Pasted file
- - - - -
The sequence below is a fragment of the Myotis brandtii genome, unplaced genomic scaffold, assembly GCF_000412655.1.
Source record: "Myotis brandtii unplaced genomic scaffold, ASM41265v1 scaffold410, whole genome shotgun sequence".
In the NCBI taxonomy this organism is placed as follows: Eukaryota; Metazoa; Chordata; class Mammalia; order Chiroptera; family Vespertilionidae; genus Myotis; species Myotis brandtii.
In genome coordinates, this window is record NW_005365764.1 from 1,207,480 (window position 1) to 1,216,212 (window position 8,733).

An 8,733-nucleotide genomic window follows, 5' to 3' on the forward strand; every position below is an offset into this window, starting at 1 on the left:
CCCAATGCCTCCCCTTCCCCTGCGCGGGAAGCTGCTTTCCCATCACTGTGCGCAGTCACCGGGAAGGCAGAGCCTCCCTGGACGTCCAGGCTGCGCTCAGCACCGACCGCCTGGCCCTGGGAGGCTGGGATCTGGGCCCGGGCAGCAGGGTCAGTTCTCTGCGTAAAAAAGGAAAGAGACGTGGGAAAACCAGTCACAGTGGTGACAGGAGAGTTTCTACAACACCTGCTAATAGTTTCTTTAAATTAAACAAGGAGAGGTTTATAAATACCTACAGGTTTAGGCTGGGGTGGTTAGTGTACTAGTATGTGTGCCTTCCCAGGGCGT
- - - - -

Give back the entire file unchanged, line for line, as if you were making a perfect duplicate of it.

The sequence below is a fragment of the Myotis brandtii genome, unplaced genomic scaffold, assembly GCF_000412655.1.
Source record: "Myotis brandtii unplaced genomic scaffold, ASM41265v1 scaffold410, whole genome shotgun sequence".
In the NCBI taxonomy this organism is placed as follows: Eukaryota; Metazoa; Chordata; class Mammalia; order Chiroptera; family Vespertilionidae; genus Myotis; species Myotis brandtii.
In genome coordinates, this window is record NW_005365764.1 from 1,207,480 (window position 1) to 1,216,212 (window position 8,733).

An 8,733-nucleotide genomic window follows, 5' to 3' on the forward strand; every position below is an offset into this window, starting at 1 on the left:
CCCAATGCCTCCCCTTCCCCTGCGCGGGAAGCTGCTTTCCCATCACTGTGCGCAGTCACCGGGAAGGCAGAGCCTCCCTGGACGTCCAGGCTGCGCTCAGCACCGACCGCCTGGCCCTGGGAGGCTGGGATCTGGGCCCGGGCAGCAGGGTCAGTTCTCTGCGTAAAAAAGGAAAGAGACGTGGGAAAACCAGTCACAGTGGTGACAGGAGAGTTTCTACAACACCTGCTAATAGTTTCTTTAAATTAAACAAGGAGAGGTTTATAAATACCTACAGGTTTAGGCTGGGGTGGTTAGTGTACTAGTATGTGTGCCTTCCCAGGGCGT